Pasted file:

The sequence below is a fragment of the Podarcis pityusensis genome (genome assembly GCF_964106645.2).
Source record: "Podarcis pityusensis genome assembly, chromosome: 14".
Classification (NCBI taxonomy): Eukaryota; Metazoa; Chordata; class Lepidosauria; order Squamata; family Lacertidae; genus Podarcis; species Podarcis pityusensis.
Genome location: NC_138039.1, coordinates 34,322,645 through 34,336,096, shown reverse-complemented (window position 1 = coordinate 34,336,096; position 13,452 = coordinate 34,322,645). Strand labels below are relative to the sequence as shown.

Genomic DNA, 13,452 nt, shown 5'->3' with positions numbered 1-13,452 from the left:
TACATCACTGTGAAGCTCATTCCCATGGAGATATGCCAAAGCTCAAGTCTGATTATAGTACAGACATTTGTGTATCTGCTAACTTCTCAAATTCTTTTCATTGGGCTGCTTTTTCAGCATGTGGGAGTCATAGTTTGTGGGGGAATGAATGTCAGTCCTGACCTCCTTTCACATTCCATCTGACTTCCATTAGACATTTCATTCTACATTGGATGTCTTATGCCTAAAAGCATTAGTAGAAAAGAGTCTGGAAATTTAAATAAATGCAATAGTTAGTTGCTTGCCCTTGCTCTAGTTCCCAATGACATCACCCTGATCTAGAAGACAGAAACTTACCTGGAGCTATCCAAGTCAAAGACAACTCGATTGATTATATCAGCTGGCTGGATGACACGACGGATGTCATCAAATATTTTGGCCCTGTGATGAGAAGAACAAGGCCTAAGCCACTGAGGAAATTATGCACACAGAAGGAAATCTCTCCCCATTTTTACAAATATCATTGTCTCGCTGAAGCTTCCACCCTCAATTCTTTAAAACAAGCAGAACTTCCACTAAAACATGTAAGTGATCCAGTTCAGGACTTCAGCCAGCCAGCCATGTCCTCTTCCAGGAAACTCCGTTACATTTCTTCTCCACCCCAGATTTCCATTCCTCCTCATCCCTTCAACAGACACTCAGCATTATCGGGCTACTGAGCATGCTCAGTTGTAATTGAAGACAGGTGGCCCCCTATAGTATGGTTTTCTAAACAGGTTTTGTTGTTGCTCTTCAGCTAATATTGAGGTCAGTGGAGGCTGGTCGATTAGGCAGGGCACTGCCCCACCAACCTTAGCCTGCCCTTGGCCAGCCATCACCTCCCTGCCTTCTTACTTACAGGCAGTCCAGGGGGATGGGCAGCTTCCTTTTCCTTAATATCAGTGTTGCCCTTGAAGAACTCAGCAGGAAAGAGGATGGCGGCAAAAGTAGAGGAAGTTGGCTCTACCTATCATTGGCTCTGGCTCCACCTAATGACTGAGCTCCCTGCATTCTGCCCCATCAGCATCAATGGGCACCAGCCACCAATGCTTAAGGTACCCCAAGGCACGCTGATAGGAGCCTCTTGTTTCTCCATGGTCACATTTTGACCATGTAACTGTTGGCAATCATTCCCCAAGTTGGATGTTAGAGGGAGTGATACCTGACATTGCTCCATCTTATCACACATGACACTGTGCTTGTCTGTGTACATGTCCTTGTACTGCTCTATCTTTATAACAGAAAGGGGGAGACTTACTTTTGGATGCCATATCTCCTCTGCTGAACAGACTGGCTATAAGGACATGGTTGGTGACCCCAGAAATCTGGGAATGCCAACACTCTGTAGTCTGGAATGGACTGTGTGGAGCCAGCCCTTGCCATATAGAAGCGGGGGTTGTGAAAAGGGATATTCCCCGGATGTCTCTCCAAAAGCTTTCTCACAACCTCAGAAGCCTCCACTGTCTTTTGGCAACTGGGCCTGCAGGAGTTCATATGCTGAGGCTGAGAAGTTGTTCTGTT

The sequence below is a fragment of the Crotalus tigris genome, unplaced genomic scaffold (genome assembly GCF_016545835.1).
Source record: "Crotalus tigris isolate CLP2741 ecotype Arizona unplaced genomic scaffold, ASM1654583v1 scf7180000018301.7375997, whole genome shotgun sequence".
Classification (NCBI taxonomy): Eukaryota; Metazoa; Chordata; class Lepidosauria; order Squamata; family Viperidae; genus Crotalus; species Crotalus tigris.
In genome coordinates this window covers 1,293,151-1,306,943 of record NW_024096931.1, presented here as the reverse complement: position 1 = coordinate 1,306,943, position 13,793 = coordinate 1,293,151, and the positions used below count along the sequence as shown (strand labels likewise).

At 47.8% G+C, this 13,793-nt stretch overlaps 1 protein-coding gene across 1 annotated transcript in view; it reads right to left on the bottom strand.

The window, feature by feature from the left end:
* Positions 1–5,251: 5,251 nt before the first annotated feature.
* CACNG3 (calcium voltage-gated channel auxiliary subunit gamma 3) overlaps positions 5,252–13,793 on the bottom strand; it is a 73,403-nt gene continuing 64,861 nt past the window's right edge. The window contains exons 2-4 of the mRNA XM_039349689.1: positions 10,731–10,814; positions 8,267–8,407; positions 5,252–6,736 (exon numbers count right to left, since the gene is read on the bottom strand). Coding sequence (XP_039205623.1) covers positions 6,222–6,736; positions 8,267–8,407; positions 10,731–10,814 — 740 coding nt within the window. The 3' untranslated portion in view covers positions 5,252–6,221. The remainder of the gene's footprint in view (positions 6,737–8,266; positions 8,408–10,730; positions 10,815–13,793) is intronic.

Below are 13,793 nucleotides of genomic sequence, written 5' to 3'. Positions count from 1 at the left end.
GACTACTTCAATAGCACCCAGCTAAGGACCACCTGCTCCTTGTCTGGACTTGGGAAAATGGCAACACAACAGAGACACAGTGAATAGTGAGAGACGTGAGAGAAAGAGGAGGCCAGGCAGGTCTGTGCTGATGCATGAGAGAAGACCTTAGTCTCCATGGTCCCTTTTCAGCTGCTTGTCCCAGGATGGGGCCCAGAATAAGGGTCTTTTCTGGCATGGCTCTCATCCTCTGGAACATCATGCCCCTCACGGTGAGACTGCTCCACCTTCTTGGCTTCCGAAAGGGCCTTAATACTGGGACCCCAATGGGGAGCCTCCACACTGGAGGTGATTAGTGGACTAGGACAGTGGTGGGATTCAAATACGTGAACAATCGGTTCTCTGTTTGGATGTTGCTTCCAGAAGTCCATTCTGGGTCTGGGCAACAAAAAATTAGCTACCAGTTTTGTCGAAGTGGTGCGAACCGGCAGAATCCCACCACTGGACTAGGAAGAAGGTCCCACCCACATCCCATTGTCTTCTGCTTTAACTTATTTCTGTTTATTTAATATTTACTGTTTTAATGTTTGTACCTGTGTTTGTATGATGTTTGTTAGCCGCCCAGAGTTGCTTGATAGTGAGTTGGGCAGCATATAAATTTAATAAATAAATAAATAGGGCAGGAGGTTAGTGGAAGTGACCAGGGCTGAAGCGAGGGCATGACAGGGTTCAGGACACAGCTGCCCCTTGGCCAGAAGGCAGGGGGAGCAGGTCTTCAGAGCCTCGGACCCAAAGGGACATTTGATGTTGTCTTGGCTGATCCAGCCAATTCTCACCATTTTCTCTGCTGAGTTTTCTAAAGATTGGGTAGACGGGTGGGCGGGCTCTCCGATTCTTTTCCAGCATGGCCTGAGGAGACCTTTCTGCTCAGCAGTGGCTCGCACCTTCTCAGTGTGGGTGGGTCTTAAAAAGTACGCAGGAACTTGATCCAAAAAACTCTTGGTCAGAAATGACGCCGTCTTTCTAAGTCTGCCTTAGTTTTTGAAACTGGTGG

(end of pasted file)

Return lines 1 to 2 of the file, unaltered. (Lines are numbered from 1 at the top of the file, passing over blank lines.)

The sequence below is a fragment of the Podarcis pityusensis genome (genome assembly GCF_964106645.2).
Source record: "Podarcis pityusensis genome assembly, chromosome: 14".